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    J.R. Smith, New York Knicks: A

    J.R. Smith is known for his uncanny ability to fill up the basket with point after point. Even as his shot wasn't falling, Smith managed to achieve such a feat by getting to the line.

    It doesn't hurt that he hit a crossover, step-back jump shot over the long arms of Kevin Durant to counter a third quarter run by OKC.

    During the fourth quarter, Smith consistently came up with buckets to sink OKC's hopes of a comeback. That includes an insane three-point field goal which came as the shot clock expired, giving him roughly one second to get it off.

    Smith hit that shot en route to 22 points, seven rebounds and four assists.

    Kevin Martin, Oklahoma City Thunder: A-

    In terms of pure shooting ability, Kevin Martin has one of the smoothest strokes in the NBA. That was on full display today, as Martin tallied 15 points on 5-of-7 shooting from the floor, 3-of-3 from beyond the arc and 2-of-2 from the free-throw line.

    Business as usual.

    Martin's sharpshooting was necessary for OKC, as he helped counter New York's marvelous offensive play. With spot-up after spot-up, Martin nearly brought OKC back early in this one.

    Unfortunately, his minutes were limited—had they not been, OKC may have closed this one out.


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    New York Knicks: A+

    The New York Knicks' second unit was absolutely sensational, tallying 36 points during the first half alone. That production continued during the second half, and the Knicks bench finished with a collective total of 55 points.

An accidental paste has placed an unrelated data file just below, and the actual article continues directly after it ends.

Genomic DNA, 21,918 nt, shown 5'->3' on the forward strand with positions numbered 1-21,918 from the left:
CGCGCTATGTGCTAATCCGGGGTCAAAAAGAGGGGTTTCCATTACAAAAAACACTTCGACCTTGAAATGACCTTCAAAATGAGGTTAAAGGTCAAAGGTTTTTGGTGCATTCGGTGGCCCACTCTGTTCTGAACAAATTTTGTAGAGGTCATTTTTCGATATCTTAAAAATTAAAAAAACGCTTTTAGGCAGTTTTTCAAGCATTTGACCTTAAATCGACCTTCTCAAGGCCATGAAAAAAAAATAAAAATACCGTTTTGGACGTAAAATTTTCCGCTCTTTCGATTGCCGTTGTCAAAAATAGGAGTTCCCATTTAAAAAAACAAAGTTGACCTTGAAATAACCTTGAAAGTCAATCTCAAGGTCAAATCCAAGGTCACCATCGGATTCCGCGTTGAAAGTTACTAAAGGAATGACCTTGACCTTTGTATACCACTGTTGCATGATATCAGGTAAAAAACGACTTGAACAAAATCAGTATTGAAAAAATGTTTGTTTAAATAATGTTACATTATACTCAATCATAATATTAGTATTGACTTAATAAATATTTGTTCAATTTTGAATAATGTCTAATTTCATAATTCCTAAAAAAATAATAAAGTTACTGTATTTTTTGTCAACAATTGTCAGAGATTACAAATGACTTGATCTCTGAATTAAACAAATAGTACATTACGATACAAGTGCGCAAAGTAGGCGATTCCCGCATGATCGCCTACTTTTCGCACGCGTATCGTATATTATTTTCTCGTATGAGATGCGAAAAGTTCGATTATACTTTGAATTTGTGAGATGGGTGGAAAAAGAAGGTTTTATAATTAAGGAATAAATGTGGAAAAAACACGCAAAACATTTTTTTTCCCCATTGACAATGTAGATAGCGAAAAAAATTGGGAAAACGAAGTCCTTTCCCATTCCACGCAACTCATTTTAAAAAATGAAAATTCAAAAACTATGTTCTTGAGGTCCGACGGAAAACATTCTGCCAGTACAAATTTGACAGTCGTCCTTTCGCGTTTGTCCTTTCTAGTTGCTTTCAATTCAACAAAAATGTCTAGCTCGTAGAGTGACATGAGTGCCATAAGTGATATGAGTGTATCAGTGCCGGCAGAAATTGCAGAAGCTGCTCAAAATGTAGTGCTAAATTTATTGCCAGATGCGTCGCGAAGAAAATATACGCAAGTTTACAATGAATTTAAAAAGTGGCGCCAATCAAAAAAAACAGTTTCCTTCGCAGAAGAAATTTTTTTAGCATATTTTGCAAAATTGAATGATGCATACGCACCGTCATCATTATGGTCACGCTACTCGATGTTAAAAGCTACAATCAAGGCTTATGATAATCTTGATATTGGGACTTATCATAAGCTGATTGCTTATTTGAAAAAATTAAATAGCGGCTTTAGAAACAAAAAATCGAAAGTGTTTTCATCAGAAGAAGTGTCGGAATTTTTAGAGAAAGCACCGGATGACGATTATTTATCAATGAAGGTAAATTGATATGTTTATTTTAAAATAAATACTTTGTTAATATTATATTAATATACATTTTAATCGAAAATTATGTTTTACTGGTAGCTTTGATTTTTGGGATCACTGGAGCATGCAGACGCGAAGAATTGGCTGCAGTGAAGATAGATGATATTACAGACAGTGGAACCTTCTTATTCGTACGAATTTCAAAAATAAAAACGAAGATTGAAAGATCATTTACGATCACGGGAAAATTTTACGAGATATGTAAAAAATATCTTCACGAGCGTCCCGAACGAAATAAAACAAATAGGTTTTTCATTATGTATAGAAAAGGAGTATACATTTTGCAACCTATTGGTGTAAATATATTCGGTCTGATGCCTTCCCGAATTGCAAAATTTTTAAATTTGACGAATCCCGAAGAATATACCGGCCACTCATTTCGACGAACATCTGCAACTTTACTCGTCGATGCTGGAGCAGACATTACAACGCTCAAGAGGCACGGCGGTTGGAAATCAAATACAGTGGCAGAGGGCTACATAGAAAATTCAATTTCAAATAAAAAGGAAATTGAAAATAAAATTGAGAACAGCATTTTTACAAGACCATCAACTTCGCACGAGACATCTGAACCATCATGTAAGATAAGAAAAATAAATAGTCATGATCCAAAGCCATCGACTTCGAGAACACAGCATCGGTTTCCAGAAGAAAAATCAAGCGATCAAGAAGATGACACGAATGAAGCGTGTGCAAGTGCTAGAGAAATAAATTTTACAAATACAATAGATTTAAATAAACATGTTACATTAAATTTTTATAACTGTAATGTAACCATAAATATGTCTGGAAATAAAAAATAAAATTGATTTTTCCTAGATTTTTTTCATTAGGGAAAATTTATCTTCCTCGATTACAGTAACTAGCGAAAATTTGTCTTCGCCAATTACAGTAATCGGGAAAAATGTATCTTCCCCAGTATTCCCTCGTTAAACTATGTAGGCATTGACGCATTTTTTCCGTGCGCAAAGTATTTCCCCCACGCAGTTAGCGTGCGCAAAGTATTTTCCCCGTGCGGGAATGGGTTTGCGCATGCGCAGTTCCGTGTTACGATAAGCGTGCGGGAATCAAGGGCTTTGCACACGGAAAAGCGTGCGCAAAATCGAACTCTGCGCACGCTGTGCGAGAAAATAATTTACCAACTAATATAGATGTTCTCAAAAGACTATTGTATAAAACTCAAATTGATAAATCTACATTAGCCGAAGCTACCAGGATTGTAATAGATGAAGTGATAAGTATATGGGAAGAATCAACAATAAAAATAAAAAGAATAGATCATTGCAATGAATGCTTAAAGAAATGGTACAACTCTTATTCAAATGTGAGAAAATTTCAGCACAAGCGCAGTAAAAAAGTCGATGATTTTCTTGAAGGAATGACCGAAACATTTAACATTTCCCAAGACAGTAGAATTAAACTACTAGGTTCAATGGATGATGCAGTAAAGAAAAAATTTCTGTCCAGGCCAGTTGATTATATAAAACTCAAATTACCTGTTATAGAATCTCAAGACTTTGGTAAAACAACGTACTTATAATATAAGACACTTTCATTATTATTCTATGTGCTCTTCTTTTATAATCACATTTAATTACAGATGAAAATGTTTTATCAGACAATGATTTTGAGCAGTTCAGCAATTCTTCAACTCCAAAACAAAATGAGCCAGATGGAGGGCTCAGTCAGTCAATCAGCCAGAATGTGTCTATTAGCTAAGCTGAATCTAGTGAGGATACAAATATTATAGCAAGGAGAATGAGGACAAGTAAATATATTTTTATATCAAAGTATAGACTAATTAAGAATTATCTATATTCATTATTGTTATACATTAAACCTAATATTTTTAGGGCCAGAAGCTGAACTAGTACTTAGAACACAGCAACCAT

That's what you call a quality bench outing.

    Chris Copeland and Jason Kidd led the charge, as they combined for 27 points, nine rebounds and five assists. Copeland was the X-factor during the first half, taking it off of the dribble and exploiting slower defenders.

    This opened the door for the Knicks to push it out to the perimeter and convert from distance.

    Steve Novak contributed two three-pointers of his own, and Kidd made four from beyond the arc. Together, the short-handed bench managed to lead the Knicks to this win.

    It was an incredible performance by an injury-depleted second unit.

    Oklahoma City Thunder: B+

    Oklahoma City's bench was unable to counter the Knicks, scoring 30 points in comparison to their 55. With that being said, reserve point guard Reggie Jackson was absolutely sensational.

    Mr. April, anyone?

    Jackson came up with impact buckets during the fourth quarter, scoring at the basket and from the perimeter. For the game, he finished with 13 points, four assists, four rebounds and a block in 21 minutes.

    If only the rest of the bench had showed up with him.